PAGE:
I had the most awesome team of bridesmaids. I picked them not just because they’re my closest friends, but also because they’re very competent (evident from how excellently they perform at work). In case you think I did interviews and go through resumes to recruit my bridesmaids, I didn’t. I am just lucky enough to be close friends with women who are very competent.
Or perhaps it’s no coincidence, since they say birds of a feather flock together.
With a team of super-bridesmaids, my wedding ran very smoothly. It’s a very long event, beginning at 6.45am, so we can do gatecrashing, and still have time to go to Keith’s house to the tea ceremony, before going to church an hour before the ceremony is supposed to start (and we can’t be late for this, obviously). This is followed by a lunch reception at the church, photo-taking, and then to the hotel for dinner.
While I didn’t get to witness the gatecrashing, I heard stories from the bridal party and also watched snippets of it in the videos. It was quite a blast.
I laid out a few rules for gatecrashing and I’m thankful that my bridesmaids managed to follow them, while coming up with ideas that are still fun. My rules were:
- No 酸甜苦辣. I hate how cliched it is. I hate it so much I cringe whenever I see people doing it. But on top of the emotional reason, the practical reason is that I don’t want anyone to end up with an upset stomach and have to live with it for the entire day, which we know, offers no break at all.
- No risque games. You know, the kind where they make the guys wear bras or panties, or hang bananas in front of their crotches, or burst balloons with their crotches and butts? I just find them distasteful, and just weird to do considering we are going to celebrate our wedding in a church later. The good thing is my bridesmaids find such activities inappropriate too, and would never have wanted it anyway.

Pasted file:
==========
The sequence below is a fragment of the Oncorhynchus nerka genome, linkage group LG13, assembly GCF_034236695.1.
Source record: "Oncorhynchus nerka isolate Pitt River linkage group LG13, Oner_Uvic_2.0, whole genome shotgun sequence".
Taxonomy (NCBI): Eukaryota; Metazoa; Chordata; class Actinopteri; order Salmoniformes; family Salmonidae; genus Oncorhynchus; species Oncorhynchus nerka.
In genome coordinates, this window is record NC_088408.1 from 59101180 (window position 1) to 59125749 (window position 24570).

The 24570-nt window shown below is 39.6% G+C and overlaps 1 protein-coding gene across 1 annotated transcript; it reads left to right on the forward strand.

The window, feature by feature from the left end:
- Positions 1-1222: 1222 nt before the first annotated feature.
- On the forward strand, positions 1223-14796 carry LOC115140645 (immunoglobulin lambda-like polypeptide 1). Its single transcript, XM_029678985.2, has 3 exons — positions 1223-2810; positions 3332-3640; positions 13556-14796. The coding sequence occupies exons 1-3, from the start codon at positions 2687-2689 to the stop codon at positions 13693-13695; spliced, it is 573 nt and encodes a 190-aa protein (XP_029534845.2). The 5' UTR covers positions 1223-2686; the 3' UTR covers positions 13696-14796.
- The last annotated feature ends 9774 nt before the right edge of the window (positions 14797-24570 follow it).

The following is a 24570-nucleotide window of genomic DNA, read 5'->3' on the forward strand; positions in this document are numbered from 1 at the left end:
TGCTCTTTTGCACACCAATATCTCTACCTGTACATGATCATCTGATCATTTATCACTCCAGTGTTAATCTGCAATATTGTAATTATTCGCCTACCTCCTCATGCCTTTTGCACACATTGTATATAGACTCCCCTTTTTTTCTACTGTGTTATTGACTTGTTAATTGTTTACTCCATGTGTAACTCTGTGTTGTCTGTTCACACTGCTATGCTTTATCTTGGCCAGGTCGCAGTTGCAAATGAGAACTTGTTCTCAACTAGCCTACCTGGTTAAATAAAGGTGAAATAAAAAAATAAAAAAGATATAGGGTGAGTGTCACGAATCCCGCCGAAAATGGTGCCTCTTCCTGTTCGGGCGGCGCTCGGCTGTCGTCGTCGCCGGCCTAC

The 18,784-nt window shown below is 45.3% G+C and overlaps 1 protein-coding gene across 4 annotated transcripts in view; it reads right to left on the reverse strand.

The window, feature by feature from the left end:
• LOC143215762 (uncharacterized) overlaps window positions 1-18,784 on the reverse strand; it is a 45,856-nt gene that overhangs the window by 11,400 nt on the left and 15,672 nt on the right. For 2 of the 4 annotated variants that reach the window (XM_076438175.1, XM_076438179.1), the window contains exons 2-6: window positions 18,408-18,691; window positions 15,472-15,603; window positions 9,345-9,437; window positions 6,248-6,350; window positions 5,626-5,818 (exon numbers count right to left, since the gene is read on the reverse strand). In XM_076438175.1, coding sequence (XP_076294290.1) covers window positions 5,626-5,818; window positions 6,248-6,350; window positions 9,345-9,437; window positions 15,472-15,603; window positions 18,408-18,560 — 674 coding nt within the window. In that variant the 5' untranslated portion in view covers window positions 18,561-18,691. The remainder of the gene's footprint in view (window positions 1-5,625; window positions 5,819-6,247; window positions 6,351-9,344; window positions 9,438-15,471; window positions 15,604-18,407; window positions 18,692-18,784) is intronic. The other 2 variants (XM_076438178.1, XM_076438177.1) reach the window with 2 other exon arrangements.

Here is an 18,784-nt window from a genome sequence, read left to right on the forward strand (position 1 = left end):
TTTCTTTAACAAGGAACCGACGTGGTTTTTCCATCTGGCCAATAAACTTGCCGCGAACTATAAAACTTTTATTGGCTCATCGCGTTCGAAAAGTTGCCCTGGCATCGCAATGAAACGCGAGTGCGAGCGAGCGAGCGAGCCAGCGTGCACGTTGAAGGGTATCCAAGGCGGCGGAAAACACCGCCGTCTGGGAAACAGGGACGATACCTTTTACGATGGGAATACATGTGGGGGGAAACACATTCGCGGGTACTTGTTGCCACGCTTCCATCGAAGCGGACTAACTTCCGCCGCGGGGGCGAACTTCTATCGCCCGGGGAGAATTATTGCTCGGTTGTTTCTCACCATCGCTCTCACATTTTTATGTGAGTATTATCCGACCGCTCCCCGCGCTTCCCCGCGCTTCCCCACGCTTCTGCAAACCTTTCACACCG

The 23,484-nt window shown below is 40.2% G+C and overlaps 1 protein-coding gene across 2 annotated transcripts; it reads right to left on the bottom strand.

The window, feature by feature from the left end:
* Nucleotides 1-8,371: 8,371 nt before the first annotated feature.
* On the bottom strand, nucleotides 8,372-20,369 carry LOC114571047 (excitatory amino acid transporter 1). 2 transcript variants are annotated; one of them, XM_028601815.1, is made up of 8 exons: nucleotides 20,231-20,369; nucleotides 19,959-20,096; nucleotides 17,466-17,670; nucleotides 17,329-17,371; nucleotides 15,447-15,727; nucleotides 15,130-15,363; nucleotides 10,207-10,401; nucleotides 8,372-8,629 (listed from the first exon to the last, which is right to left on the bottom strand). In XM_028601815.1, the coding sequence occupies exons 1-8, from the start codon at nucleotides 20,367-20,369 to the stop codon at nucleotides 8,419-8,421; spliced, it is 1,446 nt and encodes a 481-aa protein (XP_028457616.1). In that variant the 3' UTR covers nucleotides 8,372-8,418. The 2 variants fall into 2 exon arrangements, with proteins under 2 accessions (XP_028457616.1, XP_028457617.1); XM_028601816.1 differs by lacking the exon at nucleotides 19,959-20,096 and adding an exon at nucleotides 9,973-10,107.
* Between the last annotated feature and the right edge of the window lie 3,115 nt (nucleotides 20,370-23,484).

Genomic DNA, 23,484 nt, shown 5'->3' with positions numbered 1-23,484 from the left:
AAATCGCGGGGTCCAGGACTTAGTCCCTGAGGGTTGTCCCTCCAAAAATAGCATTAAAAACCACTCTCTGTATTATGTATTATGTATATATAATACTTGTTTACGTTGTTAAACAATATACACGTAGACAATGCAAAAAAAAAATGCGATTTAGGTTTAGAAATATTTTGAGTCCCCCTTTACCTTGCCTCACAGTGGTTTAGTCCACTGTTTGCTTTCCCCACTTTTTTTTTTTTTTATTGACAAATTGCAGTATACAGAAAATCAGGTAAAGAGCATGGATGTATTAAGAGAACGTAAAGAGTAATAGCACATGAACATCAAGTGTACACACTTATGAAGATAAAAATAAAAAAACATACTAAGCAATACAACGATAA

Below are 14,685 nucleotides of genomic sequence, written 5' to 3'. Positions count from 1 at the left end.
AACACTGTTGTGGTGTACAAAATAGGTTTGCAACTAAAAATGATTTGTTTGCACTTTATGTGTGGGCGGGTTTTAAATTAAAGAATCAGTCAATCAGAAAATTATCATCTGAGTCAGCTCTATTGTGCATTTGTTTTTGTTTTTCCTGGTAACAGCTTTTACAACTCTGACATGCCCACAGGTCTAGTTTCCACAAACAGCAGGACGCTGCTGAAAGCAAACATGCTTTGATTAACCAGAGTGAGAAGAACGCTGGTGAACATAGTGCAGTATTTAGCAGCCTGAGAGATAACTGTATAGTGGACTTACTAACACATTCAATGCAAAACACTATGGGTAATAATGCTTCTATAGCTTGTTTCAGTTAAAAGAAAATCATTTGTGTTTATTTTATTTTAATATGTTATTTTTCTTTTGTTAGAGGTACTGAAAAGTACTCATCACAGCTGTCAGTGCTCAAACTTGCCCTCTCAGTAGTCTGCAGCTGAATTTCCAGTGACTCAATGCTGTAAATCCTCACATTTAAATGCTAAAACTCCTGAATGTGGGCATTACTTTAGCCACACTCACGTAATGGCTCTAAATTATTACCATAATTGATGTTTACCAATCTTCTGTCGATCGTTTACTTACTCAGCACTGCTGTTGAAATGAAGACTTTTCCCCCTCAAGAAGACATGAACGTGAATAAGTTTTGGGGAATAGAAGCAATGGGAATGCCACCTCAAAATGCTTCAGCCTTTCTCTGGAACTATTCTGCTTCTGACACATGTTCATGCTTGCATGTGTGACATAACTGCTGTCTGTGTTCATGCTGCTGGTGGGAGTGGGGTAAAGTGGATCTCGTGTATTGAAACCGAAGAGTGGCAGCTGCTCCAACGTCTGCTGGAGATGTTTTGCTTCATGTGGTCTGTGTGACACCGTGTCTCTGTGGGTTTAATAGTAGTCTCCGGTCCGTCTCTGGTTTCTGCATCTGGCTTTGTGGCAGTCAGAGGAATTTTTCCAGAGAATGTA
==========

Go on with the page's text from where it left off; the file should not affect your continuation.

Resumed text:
- No “10 promises to my wife”. It’s another cliche that I cringe at, plus I really don’t know what to do with the signed piece of paper afterwards. (Call me unsentimental, but I really don’t like to keep things like these. This is why we also didn’t have a guestbook at the wedding.) Also, we already have our wedding vows to commit to, there’s no reason to have “additional” promises. Promises like “I will give all my money to my wife” will never be fulfilled anyway. Who are you trying to kid?
Read on to see what my bridesmaids came up with 🙂
Team Groom arrived and did their victory roar.
My wedding date is also the birthday of my bestie and one of my bridesmaids, so the boys were made to sing her a birthday song to kick off the gatecrashing.
And then, to the real tasks. Task 1: Because Keith and I run DailyVanity.sg, a beauty e-mag, he and the groomsmen were tasked to film a 15-second makeup tutorial, to post up on Instagram, and get at least 50 likes before the gatecrashing ends.
Let’s just say the day started, well, beautifully.
Task 2: They were given five minutes to translate the song, Everyday I love you, by Boyzone, from English to Hokkien and to perform it. This song was chosen because it was the song Keith sang when he proposed to me.
Task 3: Each of them were supposed to say their wishes for us, in an accent that they picked. Keith was supposed to do the same thing, but give 10 reasons why I should marry him.
Because they did so horribly, besides handing over the angbaos, they also had to strike and sustain a yoga pose.
At the door, Keith was asked to sing Everyday I love you again.
And this is the story of how I was sold for a few songs, kind words, a 15-second video and cold, hard cash.